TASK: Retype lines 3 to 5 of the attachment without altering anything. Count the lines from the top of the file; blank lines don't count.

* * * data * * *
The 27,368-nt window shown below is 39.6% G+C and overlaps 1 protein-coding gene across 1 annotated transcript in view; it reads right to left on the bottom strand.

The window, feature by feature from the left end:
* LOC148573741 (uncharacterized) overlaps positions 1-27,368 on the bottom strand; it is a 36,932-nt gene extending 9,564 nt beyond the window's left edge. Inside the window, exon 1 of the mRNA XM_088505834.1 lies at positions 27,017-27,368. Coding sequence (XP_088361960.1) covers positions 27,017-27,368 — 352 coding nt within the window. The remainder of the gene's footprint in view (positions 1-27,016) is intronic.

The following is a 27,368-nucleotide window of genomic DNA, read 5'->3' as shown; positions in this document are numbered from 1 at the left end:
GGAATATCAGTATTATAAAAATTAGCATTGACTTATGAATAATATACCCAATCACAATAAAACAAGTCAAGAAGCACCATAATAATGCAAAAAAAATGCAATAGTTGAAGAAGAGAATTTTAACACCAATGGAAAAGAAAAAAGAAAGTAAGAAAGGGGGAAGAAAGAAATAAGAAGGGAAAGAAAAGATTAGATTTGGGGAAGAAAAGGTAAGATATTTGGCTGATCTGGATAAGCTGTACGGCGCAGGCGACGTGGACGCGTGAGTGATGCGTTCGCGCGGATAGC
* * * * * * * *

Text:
* LOC148573741 (uncharacterized) overlaps positions 1-27,368 on the bottom strand; it is a 36,932-nt gene extending 9,564 nt beyond the window's left edge. Inside the window, exon 1 of the mRNA XM_088505834.1 lies at positions 27,017-27,368. Coding sequence (XP_088361960.1) covers positions 27,017-27,368 — 352 coding nt within the window. The remainder of the gene's footprint in view (positions 1-27,016) is intronic.

The following is a 27,368-nucleotide window of genomic DNA, read 5'->3' as shown; positions in this document are numbered from 1 at the left end:
GGAATATCAGTATTATAAAAATTAGCATTGACTTATGAATAATATACCCAATCACAATAAAACAAGTCAAGAAGCACCATAATAATGCAAAAAAAATGCAATAGTTGAAGAAGAGAATTTTAACACCAATGGAAAAGAAAAAAGAAAGTAAGAAAGGGGGAAGAAAGAAATAAGAAGGGAAAGAAAAGATTAGATTTGGGGAAGAAAAGGTAAGATATTTGGCTGATCTGGATAAGCTGTACGGCGCAGGCGACGTGGACGCGTGAGTGATGCGTTCGCGCGGATAGC